Incoming councillors to face new challenges, reshaping relationships: professor

When council resumes next week there will be several new faces who will be tasked with taking on the challenges the last members left behind.

Municipal election results aren’t official, but so far, just a few Calgary councillors will be returning to City Hall.

RELATED: A look at who was elected in each ward

One not so new face includes the first woman to sit in the mayor’s seat in Calgary, Jyoti Gondek.

Lori Williams, associate professor of policy studies at Mount Royal University explains experience plays a big role when you’re talking about working on council.


She says it’s difficult to get anything done if you don’t understand the system or process. Pointing to the enormous budget document that will be up for discussion in about a month.

“You know in some cases councillors will be reading those budget documents really not knowing what to make of what they’re seeing, they certainly won’t know the history,” she said.

“So it’s going to be a real challenge, I think for everyone, or certainly the newcomers on council.”

Furthermore, she says this council will be thrust into making a plan around fluoridation because, although non-binding, Calgarians sent a clear message that they want fluoride to be added back into the water.

RELATED: Calgary votes ‘Yes’ to reintroducing fluoride into water supply

“I think there’s enormous pressure on council to bring that in, but it’s going to cost money, and that’s going to be another challenge in terms of bringing it into effect,” she said.


“It’s not a matter of if they are going to bring fluoridation, it’s when, and how much it’s going to cost and of course those would be implementation challenges rather than decision-making challenges.”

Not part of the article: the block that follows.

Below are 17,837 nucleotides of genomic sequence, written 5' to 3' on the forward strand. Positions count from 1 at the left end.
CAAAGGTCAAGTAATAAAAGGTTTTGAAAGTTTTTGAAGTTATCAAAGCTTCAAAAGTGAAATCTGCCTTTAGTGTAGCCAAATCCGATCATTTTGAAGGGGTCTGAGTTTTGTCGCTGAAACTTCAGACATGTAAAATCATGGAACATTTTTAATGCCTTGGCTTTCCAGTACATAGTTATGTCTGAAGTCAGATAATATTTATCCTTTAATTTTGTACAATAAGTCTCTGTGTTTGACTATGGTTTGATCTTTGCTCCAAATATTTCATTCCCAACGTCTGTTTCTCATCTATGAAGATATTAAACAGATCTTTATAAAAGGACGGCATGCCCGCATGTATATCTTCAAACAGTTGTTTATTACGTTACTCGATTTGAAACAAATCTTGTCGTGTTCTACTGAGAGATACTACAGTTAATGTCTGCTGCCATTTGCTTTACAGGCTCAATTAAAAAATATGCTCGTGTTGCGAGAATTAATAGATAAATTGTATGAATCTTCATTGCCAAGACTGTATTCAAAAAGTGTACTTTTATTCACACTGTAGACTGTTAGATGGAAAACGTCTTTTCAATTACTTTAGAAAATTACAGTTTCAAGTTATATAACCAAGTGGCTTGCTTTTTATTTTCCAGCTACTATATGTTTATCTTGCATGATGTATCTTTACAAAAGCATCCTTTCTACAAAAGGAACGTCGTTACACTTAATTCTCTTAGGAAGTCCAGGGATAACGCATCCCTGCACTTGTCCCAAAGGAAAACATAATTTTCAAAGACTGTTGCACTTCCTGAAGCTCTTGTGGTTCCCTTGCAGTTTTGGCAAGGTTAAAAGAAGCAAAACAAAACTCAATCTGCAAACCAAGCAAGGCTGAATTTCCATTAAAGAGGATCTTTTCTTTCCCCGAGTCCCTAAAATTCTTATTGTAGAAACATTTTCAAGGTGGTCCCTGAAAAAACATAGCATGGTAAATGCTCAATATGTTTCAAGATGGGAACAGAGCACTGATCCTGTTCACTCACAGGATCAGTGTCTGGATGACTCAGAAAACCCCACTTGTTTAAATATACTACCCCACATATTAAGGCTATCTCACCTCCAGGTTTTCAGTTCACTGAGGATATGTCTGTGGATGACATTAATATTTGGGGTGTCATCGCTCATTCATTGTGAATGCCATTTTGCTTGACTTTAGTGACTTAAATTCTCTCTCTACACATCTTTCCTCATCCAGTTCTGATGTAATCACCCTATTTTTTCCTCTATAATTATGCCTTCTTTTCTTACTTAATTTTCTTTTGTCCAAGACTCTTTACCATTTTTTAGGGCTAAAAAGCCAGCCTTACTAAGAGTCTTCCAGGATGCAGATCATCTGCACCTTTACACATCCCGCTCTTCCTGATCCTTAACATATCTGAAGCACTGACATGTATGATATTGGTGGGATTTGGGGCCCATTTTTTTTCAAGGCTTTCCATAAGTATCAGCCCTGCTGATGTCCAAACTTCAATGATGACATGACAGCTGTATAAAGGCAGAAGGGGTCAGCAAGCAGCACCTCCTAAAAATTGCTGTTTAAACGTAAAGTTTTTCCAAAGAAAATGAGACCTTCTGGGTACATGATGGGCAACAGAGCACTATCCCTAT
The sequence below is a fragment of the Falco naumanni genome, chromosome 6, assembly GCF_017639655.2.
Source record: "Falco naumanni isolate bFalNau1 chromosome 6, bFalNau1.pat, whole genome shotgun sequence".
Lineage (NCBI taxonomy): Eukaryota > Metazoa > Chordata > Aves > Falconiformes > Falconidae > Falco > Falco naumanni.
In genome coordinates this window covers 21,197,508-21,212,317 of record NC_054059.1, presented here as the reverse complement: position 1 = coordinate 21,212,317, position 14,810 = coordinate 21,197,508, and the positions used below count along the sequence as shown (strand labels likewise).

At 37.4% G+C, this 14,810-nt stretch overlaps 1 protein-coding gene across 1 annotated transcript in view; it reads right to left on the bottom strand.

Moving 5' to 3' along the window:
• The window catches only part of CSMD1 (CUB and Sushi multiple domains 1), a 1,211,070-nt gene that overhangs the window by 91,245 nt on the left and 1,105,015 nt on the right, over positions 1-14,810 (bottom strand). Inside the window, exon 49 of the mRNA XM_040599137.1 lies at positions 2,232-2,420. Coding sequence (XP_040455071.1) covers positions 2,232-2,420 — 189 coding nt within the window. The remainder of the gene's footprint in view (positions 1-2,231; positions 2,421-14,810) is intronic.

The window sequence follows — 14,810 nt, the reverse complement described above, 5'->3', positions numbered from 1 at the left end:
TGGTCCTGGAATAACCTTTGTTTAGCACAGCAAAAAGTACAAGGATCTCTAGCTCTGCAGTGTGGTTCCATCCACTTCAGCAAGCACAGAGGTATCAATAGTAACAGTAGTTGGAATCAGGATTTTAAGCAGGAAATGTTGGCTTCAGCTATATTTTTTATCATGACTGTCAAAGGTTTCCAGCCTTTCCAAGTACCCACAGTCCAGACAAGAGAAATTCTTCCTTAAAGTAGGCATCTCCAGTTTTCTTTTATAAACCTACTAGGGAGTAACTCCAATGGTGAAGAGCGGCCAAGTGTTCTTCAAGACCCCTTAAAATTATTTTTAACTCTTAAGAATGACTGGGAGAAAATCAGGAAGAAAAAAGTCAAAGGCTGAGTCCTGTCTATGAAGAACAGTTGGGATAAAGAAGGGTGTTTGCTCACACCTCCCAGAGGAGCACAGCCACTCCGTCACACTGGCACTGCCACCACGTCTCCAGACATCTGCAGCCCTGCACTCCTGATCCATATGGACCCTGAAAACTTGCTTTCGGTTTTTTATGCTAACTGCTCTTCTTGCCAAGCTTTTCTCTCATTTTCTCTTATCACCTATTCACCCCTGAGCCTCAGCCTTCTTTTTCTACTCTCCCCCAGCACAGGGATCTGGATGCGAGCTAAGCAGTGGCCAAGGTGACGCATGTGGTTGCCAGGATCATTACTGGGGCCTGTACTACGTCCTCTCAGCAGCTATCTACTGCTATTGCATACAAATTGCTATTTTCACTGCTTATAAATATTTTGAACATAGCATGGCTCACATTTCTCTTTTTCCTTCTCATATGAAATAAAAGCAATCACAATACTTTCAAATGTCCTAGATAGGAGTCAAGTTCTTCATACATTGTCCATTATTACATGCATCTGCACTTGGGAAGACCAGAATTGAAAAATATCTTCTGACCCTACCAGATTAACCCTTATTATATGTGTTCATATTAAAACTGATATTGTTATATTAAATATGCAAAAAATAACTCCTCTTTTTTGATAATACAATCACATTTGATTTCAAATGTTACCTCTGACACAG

However, Williams says there are some returning councillors and incumbents who can be leaned on for their expertise and guidance.

“There’s a real opportunity to sort of re-shape the relationships on council,” she explained.

“Doing a reset of sorts, and to move in a direction to represent Calgarians, not so much in an adversarial way, but in a collaborative way, to try to solve the problems, the very real problems that Calgary’s facing going forward.”

Also, in a move that hasn’t happened since 2004, there will likely be five women on council. Alongside Gondek, there will be four women councillors representing ward’s one, two, three and 11.


Williams says this isn’t the largest number of women who have been on Calgary city council, there has been six, several times in the past.

“Of course it’s our first female mayor, and our first female mayor of colour, those I think are signs that things are changing in a more enduring way,” she said.

“That the election of Naheed Nenshi here in Calgary wasn’t an anomaly, it’s actually an expression or reflection of greater diversity.”

She adds, we saw that affirmed provincially as well with the residents of Edmonton choosing mayor-elect, Amarjeet Sohi, by a decisive margin.

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